FREE shipping on orders of $49 or more! The discount will apply automatically at checkout.

From Colombus to Frotunato--Part 4

From Colombus to Frotunato--Part 4

Hello and good day!

Back by popular demand, I’m going to continue on today with the Columbus to Fortunato series I’ve been working on.

 I stopped for a while at the request of several readers, but then I got many messages from people wanting me to continue on. We do our best here at Fortunato Chocolate to please our friends and customers, and I do what I can to make as many people happy as possible.

As a reminder, the goal of this series is to track back the historical events that made it possible for three Americans from San Diego, CA to discover a thought to be extinct variety of cacao growing in the northern Peruvian jungle.

 It seemed to me that only way to do it right was to start with the ascension of the Catholic monarchs Isabelle and Ferdinand to the Spanish crown. That happened roughly 550 years ago.

 In parts 1, 2, and 3, we got all the way from Isabelle and Ferdinand to the first confrontation between the Incas and Spanish conquistadores led by Francisco Pizarro. The previous parts of this series are on the blog section of our website if you’d like to catch up.

 When we left off, about 200 Spaniards had hiked up into the Andes mountains looking for the Incan emperor Atahualpa. They found him camping with an army of tens of thousands of soldiers, outside the city of Cajamarca, in what is now northern Peru.

 Out of curiosity, and spurred on by an air of invincibility, the Incan emperor agreed to meet the Spaniards. He came into the city with a thousand soldiers.

 Most of the Spanish soldiers were in hiding, waiting for the signal to spring an ambush. Pizarro walked out with a priest to meet the emperor. He announced that he had come in the name of Spain and the one true religion, the holy Catholic church in Rome.

 He said all of this through translators that the Spanish had previously kidnapped and trained under the threat of death. The priest handed Atahualpa a bible.

Atahualpa looked at the bible and never having seen a book before, threw it on the ground angrily. The emperor was furious that these strangers had the audacity to speak or hand him anything without requesting and receiving permission.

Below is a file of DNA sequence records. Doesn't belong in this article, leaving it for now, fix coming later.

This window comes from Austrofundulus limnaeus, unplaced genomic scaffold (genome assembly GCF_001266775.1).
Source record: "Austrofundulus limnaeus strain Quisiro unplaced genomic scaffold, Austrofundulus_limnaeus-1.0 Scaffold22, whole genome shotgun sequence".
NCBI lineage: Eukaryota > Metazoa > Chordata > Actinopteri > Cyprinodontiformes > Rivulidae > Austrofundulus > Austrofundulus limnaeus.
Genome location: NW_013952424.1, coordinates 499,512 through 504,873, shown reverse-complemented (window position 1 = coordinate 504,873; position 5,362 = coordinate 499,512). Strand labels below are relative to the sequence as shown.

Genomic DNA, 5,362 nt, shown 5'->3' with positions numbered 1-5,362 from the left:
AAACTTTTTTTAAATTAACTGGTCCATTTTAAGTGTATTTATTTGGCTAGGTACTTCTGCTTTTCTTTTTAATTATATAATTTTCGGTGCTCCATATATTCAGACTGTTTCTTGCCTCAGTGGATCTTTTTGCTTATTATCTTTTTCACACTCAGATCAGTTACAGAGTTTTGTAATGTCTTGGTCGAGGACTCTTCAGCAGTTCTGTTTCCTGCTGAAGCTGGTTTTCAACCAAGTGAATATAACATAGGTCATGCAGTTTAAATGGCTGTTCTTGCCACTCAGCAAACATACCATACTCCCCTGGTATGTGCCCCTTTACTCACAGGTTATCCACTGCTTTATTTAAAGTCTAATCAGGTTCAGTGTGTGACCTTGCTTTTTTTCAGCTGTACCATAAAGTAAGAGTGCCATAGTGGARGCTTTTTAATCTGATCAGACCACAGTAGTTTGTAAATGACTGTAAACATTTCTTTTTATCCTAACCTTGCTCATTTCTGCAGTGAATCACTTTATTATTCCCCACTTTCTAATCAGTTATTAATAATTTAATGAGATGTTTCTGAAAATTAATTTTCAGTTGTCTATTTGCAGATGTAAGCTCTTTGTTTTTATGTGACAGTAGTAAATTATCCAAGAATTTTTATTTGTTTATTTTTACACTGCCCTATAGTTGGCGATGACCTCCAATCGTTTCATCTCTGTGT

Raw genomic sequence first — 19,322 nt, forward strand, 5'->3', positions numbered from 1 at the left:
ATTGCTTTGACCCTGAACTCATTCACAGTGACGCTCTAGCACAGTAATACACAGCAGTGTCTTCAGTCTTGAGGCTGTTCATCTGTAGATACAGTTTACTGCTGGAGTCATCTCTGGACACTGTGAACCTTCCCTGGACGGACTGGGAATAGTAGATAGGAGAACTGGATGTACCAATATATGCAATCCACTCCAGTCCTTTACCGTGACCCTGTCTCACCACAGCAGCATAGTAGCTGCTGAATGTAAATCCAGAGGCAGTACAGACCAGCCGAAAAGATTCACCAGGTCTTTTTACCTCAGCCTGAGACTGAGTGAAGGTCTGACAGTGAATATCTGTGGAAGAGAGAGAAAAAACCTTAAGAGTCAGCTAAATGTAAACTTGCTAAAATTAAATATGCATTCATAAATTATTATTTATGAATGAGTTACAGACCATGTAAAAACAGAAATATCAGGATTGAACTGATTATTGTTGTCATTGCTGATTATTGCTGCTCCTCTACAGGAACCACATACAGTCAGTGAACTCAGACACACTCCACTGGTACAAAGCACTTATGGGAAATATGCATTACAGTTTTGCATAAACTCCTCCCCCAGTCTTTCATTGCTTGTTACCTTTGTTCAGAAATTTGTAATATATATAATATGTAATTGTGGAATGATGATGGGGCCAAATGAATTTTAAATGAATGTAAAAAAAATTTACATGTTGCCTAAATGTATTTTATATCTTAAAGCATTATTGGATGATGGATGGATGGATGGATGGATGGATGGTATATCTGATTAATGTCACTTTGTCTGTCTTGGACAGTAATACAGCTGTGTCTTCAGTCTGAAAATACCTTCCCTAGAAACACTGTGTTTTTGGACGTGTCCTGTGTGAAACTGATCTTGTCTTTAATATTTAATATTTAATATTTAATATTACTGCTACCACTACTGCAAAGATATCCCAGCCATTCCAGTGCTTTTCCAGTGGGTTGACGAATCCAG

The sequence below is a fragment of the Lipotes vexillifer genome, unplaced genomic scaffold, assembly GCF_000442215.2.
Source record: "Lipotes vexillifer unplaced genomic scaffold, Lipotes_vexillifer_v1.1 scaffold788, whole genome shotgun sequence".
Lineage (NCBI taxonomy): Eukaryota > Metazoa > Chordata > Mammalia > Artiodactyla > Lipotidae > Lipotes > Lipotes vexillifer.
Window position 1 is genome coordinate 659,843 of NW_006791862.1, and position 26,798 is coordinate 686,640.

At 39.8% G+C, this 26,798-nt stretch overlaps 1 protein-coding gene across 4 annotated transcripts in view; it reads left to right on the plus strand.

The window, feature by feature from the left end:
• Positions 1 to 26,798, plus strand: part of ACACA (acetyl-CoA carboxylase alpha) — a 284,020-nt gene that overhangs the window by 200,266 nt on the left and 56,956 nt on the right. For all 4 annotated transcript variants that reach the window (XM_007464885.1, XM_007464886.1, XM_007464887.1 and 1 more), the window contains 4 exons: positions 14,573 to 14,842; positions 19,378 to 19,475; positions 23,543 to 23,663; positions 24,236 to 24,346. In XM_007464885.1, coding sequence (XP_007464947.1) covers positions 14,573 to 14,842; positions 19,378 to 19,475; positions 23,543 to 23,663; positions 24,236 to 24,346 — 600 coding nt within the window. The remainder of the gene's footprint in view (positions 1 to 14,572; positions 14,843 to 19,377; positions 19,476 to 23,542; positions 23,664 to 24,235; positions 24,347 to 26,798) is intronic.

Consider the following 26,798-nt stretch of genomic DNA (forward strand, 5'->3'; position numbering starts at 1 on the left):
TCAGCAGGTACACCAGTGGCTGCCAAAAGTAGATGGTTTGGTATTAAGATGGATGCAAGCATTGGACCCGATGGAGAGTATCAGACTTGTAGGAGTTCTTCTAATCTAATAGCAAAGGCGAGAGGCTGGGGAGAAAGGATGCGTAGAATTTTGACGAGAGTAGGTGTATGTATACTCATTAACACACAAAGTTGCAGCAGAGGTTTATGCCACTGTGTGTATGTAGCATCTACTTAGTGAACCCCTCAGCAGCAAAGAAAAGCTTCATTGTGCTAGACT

He turned to walk back to his troops.

Pizarro assumed that Atahualpa was about to order his soldiers to attack, but Pizarro beat him to the punch.He yelled out that the heretic had sullied the holy scriptures and that in the name of the lord and the crown, his men were to come out of hiding and attack.

 The conquistadores came charging out on horseback, firing guns in the air. The guns weren’t efficient for fighting, but they made a lot of noise and were a novelty to the Incas. They’d never seen fire coming out of sticks or heard such a thundering noise.

 Nor had they ever seen the swift and powerful beasts the foreigners were mounted on. All this commotion served to throw the Incas into a frenzy. The Inca soldiers were seasoned, brave, skilled fighting soldiers, but they had no idea how to defend themselves against soldiers on horseback.

 Nor did they have any weapons that could pierce the strong metal armor the conquistadores were covered in. Arrayed against the strong, sharp, steel swords of the Spanish, the Incas had sharpened wooden sticks, clubs, and rocks. With the frightening sound of the guns and the galloping beasts causing confusion, and the superior weaponry of the Spanish, a massacre ensued.

The Spanish didn’t suffer a single casualty and they killed a thousand brave, seasoned, Inca soldiers in a matter of hours.

 Amid the fighting, Pizarro grabbed Atahualpa and put a knife to his neck and took him away to a house to hold the emperor hostage.